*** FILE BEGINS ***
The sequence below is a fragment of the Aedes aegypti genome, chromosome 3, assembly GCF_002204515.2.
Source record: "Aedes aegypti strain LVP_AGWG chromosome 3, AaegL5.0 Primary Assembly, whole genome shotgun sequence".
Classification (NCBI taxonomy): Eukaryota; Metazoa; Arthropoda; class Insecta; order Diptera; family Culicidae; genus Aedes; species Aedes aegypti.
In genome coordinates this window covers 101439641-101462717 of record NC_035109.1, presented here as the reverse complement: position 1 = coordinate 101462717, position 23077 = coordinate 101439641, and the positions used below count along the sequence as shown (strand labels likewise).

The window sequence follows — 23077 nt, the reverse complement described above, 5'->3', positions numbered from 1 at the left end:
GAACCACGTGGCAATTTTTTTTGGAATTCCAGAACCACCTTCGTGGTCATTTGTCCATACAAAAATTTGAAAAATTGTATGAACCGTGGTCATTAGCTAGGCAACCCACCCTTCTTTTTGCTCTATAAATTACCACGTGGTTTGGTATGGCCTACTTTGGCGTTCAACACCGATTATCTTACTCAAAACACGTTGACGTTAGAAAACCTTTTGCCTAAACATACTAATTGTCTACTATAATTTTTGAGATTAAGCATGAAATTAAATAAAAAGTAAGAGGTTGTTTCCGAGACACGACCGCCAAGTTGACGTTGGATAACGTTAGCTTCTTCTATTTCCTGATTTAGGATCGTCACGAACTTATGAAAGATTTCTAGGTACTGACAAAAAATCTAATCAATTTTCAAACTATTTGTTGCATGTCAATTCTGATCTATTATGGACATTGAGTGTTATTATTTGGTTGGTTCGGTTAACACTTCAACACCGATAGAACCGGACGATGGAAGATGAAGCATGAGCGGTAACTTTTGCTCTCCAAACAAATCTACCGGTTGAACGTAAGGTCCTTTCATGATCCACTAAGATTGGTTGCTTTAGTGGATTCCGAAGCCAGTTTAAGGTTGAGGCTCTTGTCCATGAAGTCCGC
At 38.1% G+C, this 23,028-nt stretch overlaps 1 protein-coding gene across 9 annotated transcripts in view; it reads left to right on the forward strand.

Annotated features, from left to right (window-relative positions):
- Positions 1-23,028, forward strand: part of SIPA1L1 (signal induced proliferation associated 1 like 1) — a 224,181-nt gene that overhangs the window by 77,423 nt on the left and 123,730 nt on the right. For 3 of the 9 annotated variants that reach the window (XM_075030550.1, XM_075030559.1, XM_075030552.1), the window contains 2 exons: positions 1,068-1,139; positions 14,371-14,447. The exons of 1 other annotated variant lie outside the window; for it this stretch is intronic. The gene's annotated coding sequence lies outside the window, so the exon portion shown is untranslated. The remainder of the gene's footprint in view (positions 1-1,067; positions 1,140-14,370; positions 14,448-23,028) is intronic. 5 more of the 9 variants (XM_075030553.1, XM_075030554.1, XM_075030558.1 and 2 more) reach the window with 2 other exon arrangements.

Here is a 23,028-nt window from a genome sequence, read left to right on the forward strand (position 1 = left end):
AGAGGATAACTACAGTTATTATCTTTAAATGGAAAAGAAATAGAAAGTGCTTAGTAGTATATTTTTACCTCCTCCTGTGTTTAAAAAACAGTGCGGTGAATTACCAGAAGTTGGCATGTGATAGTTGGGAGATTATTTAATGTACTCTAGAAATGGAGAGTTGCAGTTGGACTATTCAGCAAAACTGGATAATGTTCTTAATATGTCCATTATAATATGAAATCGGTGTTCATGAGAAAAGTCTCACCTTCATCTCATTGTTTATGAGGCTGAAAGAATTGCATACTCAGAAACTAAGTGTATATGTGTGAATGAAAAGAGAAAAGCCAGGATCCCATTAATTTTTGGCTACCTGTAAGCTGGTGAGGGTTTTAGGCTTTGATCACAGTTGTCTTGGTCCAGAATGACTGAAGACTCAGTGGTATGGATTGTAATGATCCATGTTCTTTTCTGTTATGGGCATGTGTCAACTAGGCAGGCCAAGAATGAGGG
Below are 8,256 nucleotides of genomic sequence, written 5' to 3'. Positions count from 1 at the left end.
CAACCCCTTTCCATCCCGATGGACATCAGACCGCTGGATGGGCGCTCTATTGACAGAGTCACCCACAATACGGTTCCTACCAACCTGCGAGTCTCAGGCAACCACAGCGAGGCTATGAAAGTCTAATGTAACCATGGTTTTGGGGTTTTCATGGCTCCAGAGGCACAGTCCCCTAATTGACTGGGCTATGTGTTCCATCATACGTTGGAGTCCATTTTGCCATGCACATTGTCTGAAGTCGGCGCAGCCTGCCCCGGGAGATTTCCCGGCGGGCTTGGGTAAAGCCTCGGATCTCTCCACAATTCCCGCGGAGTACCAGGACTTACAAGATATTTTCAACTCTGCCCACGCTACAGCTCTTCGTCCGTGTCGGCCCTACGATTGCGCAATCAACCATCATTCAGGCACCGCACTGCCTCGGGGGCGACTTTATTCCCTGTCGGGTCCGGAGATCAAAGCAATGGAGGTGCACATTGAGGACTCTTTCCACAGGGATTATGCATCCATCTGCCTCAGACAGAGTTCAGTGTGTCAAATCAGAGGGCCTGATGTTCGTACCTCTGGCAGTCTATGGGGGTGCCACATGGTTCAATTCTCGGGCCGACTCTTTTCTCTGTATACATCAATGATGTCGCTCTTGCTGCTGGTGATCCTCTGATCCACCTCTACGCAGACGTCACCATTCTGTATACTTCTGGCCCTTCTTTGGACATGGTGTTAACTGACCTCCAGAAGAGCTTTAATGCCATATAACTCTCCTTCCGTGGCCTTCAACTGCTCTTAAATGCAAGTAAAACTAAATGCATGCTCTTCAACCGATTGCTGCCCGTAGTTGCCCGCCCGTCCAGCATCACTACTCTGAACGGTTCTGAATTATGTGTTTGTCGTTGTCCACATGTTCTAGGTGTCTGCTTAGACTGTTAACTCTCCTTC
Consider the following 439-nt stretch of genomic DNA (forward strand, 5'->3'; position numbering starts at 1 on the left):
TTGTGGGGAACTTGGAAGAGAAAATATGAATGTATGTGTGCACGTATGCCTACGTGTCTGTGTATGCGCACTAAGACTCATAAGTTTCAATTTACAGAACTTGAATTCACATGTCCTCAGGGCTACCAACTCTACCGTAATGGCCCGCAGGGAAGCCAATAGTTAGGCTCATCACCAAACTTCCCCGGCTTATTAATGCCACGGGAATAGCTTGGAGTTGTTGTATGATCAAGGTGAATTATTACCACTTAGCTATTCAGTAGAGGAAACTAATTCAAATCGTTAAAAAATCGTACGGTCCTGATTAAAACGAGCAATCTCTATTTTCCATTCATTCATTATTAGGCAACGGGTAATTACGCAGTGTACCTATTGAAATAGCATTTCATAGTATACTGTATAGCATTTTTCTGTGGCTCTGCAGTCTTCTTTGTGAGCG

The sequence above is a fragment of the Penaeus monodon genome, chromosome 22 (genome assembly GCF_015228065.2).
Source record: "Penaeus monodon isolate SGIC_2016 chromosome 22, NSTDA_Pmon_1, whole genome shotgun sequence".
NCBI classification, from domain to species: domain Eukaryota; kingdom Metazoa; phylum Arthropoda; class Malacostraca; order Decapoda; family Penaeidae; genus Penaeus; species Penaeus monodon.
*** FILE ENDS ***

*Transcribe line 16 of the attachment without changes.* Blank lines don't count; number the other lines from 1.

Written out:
The sequence above is a fragment of the Penaeus monodon genome, chromosome 22 (genome assembly GCF_015228065.2).